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This article is the author’s final published version in Frontiers in Pediatrics, Volume 10, November 2022, Article number 1064039.

The published version is available at Copyright © Handley et al.


Objective: The coronavirus disease 2019 (COVID-19) pandemic disrupted healthcare delivery, including prenatal care. The study objective was to assess if timing of routine prenatal testing changed during the COVID-19 pandemic.

Methods: Retrospective observational cohort study using claims data from a regional insurer (Highmark) and electronic health record data from two academic health systems (Penn Medicine and Yale New Haven) to compare prenatal testing timing in the pre-pandemic (03/10/2018-12/31/2018 and 03/10/2019-12/31/2019) and early COVID-19 pandemic (03/10/2020-12/31/2020) periods. Primary outcomes were second trimester fetal anatomy ultrasounds and gestational diabetes (GDM) testing. A secondary analysis examined first trimester ultrasounds.

Results: The three datasets included 31,474 pregnant patients. Mean gestational age for second trimester anatomy ultrasounds increased from the pre-pandemic to COVID-19 period (Highmark 19.4 vs. 19.6 weeks; Penn: 20.1 vs. 20.4 weeks; Yale: 18.8 vs. 19.2 weeks, all p < 0.001). There was a detectable decrease in the proportion of patients who completed the anatomy survey <20 weeks' gestation across datasets, which did not persist at <23 weeks' gestation. There were no consistent changes in timing of GDM screening. There were significant reductions in the proportion of patients with first trimester ultrasounds in the academic institutions (Penn: 57.7% vs. 40.6% and Yale: 78.7% vs. 65.5%, both p < 0.001) but not Highmark. Findings were similar with multivariable adjustment.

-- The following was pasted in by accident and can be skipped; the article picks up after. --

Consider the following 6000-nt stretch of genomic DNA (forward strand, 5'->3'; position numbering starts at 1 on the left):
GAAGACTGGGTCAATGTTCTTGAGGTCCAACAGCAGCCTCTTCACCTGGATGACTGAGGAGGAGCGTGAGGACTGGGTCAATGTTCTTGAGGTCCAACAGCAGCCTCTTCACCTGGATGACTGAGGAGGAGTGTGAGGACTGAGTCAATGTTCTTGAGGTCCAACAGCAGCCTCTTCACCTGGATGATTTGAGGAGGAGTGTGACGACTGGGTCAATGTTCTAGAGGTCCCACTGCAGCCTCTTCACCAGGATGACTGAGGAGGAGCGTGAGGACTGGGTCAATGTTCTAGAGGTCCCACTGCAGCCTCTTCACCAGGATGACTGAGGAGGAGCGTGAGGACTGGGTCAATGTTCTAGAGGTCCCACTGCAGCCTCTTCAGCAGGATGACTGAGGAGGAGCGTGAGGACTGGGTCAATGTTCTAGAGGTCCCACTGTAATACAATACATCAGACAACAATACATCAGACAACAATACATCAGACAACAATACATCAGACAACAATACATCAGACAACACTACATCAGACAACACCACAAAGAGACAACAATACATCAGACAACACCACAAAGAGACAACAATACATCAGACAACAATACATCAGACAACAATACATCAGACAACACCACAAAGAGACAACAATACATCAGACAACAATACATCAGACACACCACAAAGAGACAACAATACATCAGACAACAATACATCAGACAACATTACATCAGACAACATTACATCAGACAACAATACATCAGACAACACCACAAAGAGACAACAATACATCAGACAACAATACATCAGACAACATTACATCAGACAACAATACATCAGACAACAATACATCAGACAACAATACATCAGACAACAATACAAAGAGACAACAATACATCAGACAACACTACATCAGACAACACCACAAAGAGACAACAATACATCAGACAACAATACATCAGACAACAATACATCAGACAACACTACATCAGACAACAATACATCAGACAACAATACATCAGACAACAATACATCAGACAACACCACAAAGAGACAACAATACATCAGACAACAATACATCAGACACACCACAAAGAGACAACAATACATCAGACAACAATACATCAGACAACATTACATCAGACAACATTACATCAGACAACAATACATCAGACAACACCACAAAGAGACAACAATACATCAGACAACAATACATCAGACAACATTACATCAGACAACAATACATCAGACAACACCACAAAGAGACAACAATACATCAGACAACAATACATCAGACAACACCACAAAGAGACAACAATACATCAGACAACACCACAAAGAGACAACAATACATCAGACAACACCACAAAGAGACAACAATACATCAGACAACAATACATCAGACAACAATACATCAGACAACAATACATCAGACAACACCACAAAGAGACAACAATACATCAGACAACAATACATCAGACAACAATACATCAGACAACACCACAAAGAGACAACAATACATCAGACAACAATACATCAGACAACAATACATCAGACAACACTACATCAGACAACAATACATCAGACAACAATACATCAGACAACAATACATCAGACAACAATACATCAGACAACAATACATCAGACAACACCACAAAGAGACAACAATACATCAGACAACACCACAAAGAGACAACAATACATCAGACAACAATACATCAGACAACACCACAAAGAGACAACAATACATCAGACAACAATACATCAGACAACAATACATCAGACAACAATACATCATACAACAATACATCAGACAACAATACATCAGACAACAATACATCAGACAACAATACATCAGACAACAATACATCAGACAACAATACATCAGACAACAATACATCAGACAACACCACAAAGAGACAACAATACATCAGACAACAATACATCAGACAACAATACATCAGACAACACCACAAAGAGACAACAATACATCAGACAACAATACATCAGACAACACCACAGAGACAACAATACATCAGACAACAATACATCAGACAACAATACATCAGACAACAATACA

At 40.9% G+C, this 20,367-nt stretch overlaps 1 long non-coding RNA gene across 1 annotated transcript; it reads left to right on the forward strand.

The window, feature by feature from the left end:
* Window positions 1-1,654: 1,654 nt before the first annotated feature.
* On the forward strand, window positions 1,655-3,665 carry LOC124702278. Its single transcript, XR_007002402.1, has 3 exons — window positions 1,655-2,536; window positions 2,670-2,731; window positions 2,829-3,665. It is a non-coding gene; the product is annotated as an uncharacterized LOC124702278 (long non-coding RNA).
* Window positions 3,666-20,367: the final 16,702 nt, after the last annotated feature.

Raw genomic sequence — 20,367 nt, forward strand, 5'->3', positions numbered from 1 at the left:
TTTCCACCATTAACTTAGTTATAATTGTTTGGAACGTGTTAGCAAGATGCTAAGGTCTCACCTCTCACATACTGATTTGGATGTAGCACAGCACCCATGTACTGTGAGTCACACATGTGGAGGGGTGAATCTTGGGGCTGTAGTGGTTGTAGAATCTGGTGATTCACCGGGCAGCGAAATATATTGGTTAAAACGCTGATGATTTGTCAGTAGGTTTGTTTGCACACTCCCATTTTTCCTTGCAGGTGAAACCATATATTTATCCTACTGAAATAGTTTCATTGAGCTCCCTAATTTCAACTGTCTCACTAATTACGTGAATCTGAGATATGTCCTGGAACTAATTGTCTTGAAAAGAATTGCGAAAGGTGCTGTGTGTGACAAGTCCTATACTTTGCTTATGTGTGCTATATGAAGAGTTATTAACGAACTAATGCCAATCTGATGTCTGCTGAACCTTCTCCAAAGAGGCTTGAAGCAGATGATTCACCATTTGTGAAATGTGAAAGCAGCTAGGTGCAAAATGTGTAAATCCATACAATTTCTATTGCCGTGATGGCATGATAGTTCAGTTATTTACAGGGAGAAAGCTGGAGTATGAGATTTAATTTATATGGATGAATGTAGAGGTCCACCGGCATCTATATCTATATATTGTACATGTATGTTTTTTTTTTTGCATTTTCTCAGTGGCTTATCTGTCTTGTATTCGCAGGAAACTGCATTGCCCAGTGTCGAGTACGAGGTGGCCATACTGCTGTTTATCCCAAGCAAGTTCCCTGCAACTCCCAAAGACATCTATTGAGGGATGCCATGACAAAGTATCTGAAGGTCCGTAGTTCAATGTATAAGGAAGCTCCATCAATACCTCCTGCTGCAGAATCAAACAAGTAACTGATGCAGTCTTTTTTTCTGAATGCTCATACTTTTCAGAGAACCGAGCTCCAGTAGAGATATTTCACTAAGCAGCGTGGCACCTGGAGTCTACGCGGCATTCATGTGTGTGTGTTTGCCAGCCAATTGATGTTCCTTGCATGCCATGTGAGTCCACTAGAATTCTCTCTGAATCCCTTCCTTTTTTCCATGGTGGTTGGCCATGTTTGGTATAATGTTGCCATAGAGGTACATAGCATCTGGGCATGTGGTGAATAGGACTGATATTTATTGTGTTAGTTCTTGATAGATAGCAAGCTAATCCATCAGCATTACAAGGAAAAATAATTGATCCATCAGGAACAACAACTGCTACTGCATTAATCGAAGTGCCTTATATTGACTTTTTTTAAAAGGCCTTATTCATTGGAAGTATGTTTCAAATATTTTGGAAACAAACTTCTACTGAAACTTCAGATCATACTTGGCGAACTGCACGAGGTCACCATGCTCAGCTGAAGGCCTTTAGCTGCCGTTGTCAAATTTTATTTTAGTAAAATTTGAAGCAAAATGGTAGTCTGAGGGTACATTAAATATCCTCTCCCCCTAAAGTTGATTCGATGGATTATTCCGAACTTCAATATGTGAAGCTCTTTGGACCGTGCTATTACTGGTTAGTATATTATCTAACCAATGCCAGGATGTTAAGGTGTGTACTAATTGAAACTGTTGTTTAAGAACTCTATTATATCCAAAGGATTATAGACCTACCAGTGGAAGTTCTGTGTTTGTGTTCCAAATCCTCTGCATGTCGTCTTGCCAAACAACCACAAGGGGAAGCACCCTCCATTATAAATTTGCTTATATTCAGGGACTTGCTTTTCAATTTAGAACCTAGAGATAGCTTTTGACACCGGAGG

Conclusion: While some prenatal testing happened later in pregnancy during the pandemic, pregnant patients continued to receive appropriately timed testing. Despite disruptions in care delivery, prenatal screening remained a priority for patients and providers during the COVID-19 pandemic.

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This work is licensed under a Creative Commons Attribution 4.0 License.

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